Low-Tax states mentioned: Nevada, New Hampshire, Florida, Texas, and Michigan.
The premise of the article is that one can save money by moving to another state and paying less in taxes. No doubt that can and does happen. But taxes are tricky economic tools, penalties – however you want to view them.
There are cigarette taxes, property taxes, investment taxes, state and local taxes, fuel taxes, retirement income taxes – all sorts of taxes. Nevada was said to be a low-tax state, but, by what measure? Nevada has one of the highest sales tax rates (6.85%). Depending on occupation, salary, and county-of-resident, the taxes paid could still be an issue. Pay less property taxes in one state, but personal property taxes and sales tax will make up for the lower property taxes.
The formula for tax-savings could therefore become very complicated.
Proponents of a national “flat-tax” focus on one aspect of a very complicated system of taxation.
Proponents of “no taxation, period” who also sometimes voice, “no taxation without representation,” and, who also voice such ideas that taxes are unconstitutional – I think that these folks tend to follow Tea Party notions – seem to think that because the Constitution does not specifically state the specific areas where taxation is acceptable that no taxation is allowable. They seem to miss the point that the Constitution is a “living document.” While many facets of government are not directly mentioned that does not mean that they cannot exist. The Constitution provides a means for government to conduct business as the government sees fit. Our duly elected members of Congress then provide the representative body required to manage the business of government.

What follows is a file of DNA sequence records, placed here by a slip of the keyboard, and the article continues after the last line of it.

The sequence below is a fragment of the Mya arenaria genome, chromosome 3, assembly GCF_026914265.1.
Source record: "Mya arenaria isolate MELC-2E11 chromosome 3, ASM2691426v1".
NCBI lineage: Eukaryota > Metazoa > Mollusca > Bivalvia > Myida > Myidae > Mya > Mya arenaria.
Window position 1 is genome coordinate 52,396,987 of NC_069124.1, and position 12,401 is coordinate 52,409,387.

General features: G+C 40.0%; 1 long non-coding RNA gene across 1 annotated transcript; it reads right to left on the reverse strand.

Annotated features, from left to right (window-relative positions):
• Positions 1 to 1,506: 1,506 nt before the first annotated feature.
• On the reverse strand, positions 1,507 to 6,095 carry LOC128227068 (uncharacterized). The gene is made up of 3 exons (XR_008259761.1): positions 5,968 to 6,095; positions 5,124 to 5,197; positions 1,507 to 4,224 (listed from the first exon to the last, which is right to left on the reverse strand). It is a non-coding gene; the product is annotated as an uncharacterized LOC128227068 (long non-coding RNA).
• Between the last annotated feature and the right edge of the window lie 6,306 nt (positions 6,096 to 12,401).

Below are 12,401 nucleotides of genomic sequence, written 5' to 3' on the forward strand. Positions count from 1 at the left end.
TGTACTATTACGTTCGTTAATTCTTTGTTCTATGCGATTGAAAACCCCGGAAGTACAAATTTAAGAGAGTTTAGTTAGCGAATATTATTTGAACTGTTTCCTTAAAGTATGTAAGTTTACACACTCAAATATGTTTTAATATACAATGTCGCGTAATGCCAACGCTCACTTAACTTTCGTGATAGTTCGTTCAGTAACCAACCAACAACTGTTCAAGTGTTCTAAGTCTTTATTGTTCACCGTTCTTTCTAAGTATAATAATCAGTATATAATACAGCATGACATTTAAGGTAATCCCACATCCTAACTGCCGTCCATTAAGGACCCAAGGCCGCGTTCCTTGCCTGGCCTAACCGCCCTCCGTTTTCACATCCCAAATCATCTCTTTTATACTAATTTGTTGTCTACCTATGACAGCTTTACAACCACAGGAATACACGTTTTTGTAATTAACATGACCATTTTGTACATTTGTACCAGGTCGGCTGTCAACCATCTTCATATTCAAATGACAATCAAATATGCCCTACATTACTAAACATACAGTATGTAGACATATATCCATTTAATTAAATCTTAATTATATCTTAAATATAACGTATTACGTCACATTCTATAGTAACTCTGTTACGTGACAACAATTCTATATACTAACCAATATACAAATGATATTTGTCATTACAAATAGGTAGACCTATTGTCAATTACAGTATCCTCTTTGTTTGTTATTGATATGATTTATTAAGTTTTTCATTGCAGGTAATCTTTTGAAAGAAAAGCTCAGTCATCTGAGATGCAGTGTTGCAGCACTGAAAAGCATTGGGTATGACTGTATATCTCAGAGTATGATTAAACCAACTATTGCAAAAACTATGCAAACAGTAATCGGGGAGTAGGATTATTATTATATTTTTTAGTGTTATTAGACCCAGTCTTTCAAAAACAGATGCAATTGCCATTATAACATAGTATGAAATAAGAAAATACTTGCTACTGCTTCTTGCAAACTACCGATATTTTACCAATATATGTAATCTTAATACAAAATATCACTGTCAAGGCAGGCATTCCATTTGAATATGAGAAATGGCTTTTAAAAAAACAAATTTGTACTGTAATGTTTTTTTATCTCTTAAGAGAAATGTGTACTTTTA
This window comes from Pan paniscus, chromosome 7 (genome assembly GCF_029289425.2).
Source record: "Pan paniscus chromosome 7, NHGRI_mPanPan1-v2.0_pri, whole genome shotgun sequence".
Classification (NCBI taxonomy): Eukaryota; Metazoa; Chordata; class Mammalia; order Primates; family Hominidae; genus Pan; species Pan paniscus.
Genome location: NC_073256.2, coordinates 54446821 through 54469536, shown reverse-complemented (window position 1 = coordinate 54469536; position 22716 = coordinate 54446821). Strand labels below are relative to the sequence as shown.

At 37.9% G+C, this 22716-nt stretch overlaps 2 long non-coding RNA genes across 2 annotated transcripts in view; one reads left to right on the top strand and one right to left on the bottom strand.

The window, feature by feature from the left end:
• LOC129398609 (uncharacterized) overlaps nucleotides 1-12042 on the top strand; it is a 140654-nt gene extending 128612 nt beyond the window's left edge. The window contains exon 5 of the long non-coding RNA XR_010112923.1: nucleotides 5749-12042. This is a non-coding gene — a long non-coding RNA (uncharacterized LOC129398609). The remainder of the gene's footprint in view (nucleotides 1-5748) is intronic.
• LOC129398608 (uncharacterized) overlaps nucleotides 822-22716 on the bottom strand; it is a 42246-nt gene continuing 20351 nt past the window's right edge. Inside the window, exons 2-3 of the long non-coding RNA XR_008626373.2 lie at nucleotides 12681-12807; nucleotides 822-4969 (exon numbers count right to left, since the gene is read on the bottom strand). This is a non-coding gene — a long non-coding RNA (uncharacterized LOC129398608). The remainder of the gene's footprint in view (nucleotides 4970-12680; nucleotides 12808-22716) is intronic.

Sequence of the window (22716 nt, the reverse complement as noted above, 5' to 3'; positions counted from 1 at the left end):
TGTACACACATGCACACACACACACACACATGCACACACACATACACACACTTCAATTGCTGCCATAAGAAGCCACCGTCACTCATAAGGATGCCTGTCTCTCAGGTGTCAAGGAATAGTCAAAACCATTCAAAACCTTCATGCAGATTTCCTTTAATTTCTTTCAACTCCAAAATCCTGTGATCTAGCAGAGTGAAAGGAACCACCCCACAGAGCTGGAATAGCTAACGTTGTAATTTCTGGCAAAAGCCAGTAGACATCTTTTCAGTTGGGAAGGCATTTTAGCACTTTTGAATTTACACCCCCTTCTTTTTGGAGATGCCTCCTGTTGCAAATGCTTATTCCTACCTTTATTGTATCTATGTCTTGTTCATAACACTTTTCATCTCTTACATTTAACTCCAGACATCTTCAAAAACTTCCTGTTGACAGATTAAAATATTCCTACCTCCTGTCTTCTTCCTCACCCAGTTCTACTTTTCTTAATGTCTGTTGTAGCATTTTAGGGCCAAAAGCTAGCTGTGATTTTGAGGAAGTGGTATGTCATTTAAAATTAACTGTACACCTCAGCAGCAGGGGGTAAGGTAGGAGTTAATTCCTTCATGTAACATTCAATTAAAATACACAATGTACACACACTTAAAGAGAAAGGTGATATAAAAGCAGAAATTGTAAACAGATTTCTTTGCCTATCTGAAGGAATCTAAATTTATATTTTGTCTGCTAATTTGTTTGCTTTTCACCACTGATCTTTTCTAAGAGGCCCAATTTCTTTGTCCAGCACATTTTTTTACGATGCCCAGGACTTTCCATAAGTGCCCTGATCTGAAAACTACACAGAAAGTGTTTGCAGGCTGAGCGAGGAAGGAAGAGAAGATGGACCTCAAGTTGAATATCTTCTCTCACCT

Moving to avoid taxation is as American as Apple Pie, right? Besides religious freedom, and freedom of open discourse, freedom from unnecessary taxation was one of the motivational forces that led to Europeans moving to the New World.
On the surface, smaller taxes in neighboring states might seem attractive. Why pay property taxes of 6.8% in one state if the neighboring state has property taxes of 5.7%? Saving money on property taxes looks good on paper. That savings might be hard to calculate when the sales tax in the home state is 6% and the sales tax in the neighboring state is 9.2%. Now, which state is cheaper to live in?
The other consideration glossed over in the article are the services, the “value” you receive from the use of those tax dollars. Roads are costed, so is bridge maintenance, fire, police, E-911, garbage collection, etc.
Quantification of savings based on property value assessment from one place to another is pretty simple. Quantification of savings from other taxable entities is much different
Superficial costs and benefits are easy to see. Hidden costs, by definition, are not easy to see. Saving $13,000 in annual taxes says a lot about family size, living standards, and employment. Another family, with another means, might not have the same amount of cost savings. And, additionally, what are the trade-offs, or sacrifices?